Jul. 22, 2017


Searching for China’s Water(26) The Wilderness Is A Living Mu

(26) The Wilderness Is A Living Mu

Author:  Yongchen Wang 
 

We experienced the strongest rains and hailstorms between July 13th and 14th, 2009. When we got up in the morning, we found that we were practically living in a big puddle. That is, although we floundered in water, the tent managed to survive the strong wind without being blown away, but we failed to resist the hail, which melted and leaked into our tent where we were sleeping.

Hailstones sleeted outside our tents. (Taken by Yang Yong)


Liu Yiman, a journalist in the Xinhua news agency, and I put our cameras beside our pillows, which turned out to be drenched in the water. Fortunately, Yang Yong’s camera was still able to take pictures.

Yang Yong was still immersed thought, marveling at how he could now tell the difference between the inland rivers and the outflow of Yangtze River after seeing the glaciers the previous day.

We found our way in the system of inland marshes.

 The braided riverbed of an inland river (Taken by Yang Yong)

It’s certain that in this investigation, what worried us most were the ecological changes visible in Jiang Yuan. During the past several days I have been writing an essay about our experience in Jiang Yuan, ‘The Messages of Rivers Collected in Green Earth’ which includes information about the challenges Jiang Yuan is facing, the influences of climate change on the Jiang Yuan Glaciers, and news about the large rainstorms occurring along the Yangtze River.

Source: Xinhua News network, Beijing August 5th, (Journalist Yao Runfeng). Since August 1st, heavy rains have occurred regularly in Sichuan, Chongqing, Hupei and Shanxi provinces, with storms occurring in some areas. The State Flood Control and Drought Relief Headquarters predicted that on August 7th, the peak discharge of water at the Three Gorges Dam would be about 56000 m3/s, becoming the biggest flood in the upper Yangtze River since 2004.

It is documented that floods caused by heavy rains have already damaged the banks of the Jinsha River, Dadu River, Chishui River, Jialing River, Pei River and Han River and other main branches in the upper level of the Yangtze River. On August 8th, the water level rose to 181.48 meters in the Cun Tan hydrological station along the main stream in the upper Yangtze River, well above the 0.98-meter warning limit. The river’s flow rate was 51900 m3/s; the current rate of inflow is 51000 m3/s, while its outflow is 39100 m3/s; the water level at the Yangtze River’s Yichang hydrological station is 50.97 meters, which is only 2.03 meters away from the ‘alert’level, with a flow rate of 39800 m3/s.

The collapse of a bank in an inner river. (Taken by Yang Yong)

Desertification worsens in areas with closed drainage, and chains of sand dunes appear in some areas.  (Taken by Yang Yong)  
 

In 1998, when I came to Jiang Yuan, local people told me that Jiang Yuan suffered from heavy snow in winter and spring. But when summers came, floods occurred in the lower level of the Yangtze. In recent years, people living in both the upper and lower Yangtze River have lost most their money and belongings. Is there any connection between the snow in Jiang Yuan and flood in the lower Yangtze? What is it? In recent years, the scientists whom I have interviewed agree that the questions above should be answered only after research has been done. However, this kind of research is done much more rarely than expected. For example, we found that in Suojia County in Jiangyuan, they spent 1.5 million yuan to buy researching equipment for Suojia Solar Power Station, Suojia Automatic Meteorological Station and Suojia Wild Animal Disease Protecting Station. But the equipment has been lying for 6 years because nobody knows how to use them. And there are even three such equipment stations in Jiangyuan now.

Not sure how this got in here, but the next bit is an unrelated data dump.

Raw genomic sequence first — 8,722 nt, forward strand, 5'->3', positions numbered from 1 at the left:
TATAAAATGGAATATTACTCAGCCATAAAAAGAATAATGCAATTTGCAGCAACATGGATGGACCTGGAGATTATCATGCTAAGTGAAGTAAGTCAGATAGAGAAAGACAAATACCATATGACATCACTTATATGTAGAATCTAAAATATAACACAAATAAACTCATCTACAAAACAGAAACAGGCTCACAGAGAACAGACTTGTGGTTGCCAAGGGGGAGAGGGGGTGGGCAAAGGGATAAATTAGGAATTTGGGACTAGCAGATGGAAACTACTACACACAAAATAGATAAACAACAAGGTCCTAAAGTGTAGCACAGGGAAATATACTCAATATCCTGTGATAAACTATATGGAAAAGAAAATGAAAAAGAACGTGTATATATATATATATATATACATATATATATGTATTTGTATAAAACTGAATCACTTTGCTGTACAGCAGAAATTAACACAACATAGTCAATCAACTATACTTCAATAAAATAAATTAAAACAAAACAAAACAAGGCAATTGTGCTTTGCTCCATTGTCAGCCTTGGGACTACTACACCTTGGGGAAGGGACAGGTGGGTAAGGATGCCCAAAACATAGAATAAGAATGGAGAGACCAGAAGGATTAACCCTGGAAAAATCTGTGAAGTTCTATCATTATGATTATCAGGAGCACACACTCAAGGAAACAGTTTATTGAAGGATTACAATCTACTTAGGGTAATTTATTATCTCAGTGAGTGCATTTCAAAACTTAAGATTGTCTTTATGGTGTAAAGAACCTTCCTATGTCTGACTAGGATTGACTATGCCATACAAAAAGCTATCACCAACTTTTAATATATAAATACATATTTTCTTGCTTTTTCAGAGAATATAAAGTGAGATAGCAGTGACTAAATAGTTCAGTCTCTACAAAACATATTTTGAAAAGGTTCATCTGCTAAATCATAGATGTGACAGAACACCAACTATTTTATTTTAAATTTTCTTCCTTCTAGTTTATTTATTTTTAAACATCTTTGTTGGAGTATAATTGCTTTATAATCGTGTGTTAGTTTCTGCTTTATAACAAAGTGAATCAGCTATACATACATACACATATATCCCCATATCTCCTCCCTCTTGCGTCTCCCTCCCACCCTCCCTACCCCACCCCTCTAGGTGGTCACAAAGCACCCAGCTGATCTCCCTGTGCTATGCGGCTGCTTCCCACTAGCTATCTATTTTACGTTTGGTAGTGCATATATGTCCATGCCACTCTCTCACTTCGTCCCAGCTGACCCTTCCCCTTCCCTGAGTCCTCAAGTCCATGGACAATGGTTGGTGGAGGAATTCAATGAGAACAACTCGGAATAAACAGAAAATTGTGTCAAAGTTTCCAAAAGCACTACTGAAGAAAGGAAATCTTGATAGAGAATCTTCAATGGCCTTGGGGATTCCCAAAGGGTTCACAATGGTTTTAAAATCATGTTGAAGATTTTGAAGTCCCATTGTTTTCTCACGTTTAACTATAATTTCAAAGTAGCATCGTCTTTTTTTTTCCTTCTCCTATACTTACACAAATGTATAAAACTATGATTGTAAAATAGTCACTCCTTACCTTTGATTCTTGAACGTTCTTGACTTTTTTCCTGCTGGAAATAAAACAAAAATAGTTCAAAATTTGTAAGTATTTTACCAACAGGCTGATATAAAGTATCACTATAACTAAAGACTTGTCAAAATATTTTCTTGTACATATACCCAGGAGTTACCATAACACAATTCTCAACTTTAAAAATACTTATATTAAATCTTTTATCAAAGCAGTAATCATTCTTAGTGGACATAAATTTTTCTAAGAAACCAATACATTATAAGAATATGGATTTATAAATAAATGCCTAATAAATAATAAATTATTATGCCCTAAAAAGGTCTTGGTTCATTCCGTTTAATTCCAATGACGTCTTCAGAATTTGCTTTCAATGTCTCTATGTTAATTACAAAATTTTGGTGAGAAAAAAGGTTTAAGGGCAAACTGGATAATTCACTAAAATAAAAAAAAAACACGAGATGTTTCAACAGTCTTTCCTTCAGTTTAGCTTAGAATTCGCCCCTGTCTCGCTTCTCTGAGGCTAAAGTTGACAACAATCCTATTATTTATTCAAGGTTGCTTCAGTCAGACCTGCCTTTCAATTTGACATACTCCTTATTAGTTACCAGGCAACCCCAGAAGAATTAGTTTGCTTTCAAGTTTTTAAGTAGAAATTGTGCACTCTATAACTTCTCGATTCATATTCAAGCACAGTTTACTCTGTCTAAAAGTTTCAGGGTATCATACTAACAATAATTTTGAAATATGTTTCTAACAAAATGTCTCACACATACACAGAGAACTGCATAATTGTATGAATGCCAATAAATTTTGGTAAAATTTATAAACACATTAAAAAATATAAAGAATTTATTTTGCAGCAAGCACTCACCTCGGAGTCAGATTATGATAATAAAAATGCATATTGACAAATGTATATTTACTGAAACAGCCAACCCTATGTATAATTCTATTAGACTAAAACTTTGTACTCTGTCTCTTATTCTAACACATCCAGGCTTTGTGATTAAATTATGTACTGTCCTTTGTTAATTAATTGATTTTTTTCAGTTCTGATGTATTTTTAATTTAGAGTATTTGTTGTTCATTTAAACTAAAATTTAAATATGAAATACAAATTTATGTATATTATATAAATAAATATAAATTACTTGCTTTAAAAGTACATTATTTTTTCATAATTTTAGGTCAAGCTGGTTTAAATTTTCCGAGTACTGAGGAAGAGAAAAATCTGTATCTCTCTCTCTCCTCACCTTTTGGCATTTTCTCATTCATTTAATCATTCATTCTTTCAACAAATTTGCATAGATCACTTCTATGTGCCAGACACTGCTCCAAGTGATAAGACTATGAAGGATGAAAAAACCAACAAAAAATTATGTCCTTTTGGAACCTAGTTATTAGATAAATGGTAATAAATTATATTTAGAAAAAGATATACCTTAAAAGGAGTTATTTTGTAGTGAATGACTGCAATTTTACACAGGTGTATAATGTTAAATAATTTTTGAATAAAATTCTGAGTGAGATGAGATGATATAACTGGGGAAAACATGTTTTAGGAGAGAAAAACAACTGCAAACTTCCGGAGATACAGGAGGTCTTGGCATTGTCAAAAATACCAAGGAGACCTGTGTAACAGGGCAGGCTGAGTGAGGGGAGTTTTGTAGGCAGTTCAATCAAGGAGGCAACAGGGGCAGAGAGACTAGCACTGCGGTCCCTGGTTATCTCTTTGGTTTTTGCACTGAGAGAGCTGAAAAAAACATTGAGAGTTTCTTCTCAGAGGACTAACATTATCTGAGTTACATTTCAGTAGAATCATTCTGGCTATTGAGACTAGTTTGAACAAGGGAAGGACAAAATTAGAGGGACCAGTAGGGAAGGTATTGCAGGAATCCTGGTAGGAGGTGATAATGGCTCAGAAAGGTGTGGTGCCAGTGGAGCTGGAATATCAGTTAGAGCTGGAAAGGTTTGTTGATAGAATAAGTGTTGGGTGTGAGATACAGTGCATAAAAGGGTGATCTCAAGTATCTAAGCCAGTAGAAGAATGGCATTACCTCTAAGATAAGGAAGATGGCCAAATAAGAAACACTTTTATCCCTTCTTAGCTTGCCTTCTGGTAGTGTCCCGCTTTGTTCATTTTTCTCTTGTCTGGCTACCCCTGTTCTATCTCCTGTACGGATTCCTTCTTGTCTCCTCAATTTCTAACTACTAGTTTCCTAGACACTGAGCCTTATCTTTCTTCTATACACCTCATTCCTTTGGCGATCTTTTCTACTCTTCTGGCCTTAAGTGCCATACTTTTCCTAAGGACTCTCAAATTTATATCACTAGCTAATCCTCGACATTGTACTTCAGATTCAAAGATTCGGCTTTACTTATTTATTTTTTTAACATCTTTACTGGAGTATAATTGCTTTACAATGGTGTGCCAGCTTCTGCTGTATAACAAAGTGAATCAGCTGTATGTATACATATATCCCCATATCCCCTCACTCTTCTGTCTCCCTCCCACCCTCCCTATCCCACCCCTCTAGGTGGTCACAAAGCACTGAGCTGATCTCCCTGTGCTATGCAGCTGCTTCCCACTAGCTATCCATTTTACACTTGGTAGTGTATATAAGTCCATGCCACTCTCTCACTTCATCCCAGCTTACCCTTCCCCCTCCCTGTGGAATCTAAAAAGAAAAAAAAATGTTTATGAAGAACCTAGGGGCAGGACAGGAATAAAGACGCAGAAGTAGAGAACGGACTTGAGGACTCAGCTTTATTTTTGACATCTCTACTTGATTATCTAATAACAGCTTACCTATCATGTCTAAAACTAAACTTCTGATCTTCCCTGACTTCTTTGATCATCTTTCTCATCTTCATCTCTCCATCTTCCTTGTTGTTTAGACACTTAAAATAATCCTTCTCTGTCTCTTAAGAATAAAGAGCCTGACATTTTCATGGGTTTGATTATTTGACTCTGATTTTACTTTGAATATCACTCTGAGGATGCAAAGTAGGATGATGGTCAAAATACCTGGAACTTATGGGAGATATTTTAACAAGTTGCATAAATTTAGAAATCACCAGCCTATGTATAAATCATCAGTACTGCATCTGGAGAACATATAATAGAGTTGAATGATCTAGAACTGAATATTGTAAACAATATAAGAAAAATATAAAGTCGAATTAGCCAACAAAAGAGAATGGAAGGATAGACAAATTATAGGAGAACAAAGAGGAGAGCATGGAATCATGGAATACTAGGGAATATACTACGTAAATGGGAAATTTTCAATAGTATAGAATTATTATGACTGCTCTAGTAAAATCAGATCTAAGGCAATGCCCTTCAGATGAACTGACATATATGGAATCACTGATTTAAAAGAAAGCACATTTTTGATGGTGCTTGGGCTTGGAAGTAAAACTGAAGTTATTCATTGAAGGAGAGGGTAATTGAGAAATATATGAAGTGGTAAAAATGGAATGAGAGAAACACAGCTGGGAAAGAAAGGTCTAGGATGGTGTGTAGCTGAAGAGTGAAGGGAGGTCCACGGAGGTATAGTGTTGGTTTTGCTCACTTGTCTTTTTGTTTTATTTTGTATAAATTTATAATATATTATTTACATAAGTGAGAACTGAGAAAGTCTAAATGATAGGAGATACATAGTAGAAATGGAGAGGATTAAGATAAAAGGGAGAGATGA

When doing field research, each herdsman we met mentioned that the snow had lasted for more than 10 days in April and May of this year. The so-called ‘heavy snow disaster’ caused them great loss in damages and resulted in the death of 10,820 head of livestock in the small town of Gang Ni in Jiang Yuan. 

But, is there anyone doing research on the ‘heavy snow disaster’and its influence on the lower Yangtze River?

When conducting research interviews at the T'uo-t'uo River hydrological station, a CCTV journalist and I asked the manager of the hydrological station: “From your monitoring, how does the T'uo-t'uo River react to global climate change?”

He answered: “Our task was to record, not to analyze. We had no idea of what changes were actually happening. Even the hydrological map that hangs on our wall was sent down to us by high-ranking government officials.”

The Qinghai-Tibet Plateau is not only China’s water tower, but also the key to unlocking mysteries about planet earth. In this so-called “wild museum”,  desolation is everywhere. Desolation in nature isn’t necessarily frightening. However, in the 21st century, an age when humans must pay closer attention to global climate change, desolation in research cannot help but be frightening.